A few years ago now I bought both standard and ultra-light versions of the vortex. Since then other kites have come and gone from my bag but these have always remained …. and with good reason. I also promised to write a review sometime ago but never got round to it …. So here we go, a promise kept!
Nothing unconventional here. The construction on the kites I own which were made by the designer Christian Derefat himself are very good. The stitching is great with the conventional use of materials, icarex sail Dacron leading edges, leech lines and skyshark frames. A neat touch is a Velcro rub patch on top spreader where the removable half can simply be replaced when worn out.
The sail pattern is slightly unconventional as the panel lines are curved but this is a grower and you can make some interesting themes without the sails pattern dominating the flying experience.
The frame on the standard usually comprises P300 leading edges with 5pt lower spreaders which gives the kite some considerable momentum when tricking. I plumbed for P2X leading edges and Nitro lower spreaders which makes for a slightly lighter stiffer frame and this works very well.
The ultra-light has P100 leading edges and 3PT lower spreaders. Again I have seen a combination of P100 and P90 in the leading edges and both work very well.
Overall the construction is great with no design issues such as snag points. Mine came fitted with roll bars (upon request) which worked very well but given but given the kite’s pitch capabilities were not necessary.
Having owned a few models of kites designed and made by Christian it is obvious that he accomplished trick and freestyle flier. What’s more there has been a bloodline in his models and a progression in the designs over the years. Typically his kites have great pitch characteristics, good solid turtles and a solid fades. Even his larger designs move quickly and fluidly from trick to trick.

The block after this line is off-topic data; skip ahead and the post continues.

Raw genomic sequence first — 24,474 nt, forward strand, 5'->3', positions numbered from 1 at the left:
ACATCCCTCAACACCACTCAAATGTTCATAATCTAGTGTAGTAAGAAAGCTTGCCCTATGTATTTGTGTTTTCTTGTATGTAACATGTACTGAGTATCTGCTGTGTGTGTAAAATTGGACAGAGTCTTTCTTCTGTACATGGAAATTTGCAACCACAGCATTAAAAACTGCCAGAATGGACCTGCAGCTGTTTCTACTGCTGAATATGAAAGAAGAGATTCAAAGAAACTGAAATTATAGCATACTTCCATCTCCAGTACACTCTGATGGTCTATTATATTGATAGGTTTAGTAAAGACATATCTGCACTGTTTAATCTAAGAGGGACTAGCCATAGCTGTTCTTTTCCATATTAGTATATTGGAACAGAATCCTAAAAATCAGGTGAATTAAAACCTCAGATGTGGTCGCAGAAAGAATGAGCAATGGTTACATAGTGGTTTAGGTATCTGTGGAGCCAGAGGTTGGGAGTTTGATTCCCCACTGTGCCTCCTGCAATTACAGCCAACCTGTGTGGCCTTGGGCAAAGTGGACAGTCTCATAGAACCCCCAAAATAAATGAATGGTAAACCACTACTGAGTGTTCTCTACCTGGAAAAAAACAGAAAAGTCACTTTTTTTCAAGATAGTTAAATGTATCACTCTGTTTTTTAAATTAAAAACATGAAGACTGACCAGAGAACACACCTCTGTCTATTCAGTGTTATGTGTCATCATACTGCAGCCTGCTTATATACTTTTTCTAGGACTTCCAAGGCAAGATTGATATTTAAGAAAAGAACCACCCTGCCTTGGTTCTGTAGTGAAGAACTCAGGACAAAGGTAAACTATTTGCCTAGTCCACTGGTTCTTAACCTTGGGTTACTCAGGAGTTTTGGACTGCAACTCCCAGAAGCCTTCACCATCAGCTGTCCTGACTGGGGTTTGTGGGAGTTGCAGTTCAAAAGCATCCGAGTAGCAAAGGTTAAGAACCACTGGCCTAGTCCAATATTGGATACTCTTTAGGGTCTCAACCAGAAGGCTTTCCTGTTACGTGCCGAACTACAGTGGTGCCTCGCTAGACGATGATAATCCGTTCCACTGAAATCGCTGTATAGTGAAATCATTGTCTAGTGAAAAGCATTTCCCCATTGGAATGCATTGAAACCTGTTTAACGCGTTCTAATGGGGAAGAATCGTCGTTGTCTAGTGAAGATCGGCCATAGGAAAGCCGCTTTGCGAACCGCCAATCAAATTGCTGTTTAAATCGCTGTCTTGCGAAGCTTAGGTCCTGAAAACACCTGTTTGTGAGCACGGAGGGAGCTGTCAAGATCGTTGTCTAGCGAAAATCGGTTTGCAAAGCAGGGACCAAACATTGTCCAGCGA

From the moment the vortex took off I liked it. It felt familiar instantly. The combination of the relatively high aspect ratio and the 2.4 metre wingspan gives really good feedback through the lines. The pull is relatively light for the size of kite without being vague.
I would say the wind range of the standard started at 3 mph and it still felt comfortable in higher winds. The ultra-light took off in as little as 1-2 mph depending on frame and tail weight. The precision is actually not bad at all but for me the emphasis is on tricks.
The trick repertoire was impressive. The highlights are as follows:-
Axel – No problem at all but typically French in so far as it did not do a full rotation. This is nit picking though.
Half Axel – Solid and quite precise. The half axel to fade deserves a special mention as this trick is easy and quick.
The Yoyo - Was mighty quick and very easy.
The Fade - Was solid and only a bit of maintenance was required. The backspin was also easy.
The turtle is also solid and deep without being locked in. The transition between fade and turtle in the Jacobs ladder was impressive and quick.
Slot Machine - was nice.
The Comete - was very nice and you can build up serious momentum and speed. The comete looked good too.
Cynique - this is possible but with care.
Taz – When the kite is set up the taz is not hard. It wasn’t a giveaway but this is not one of those kites where you need to be spot on with precise to pull it off.
Yo-fade – I am not the best at this trick and have a low strike rate. However the flare to fade on this kite is quick which makes this trick relatively easy. This is a characteristic reminiscent of the Diablis, one of Christian’s slightly older models.
I am writing this review because I think the vortex is great. The vortex has many strengths and few weaknesses I can think of. It’s fluidity in transition between tricks is also impressive.
Christian’s contribution to the kite world is there to see and is considerable …. An true unsung hero.
If you fancy building one many of his designs are available on the internet, including this one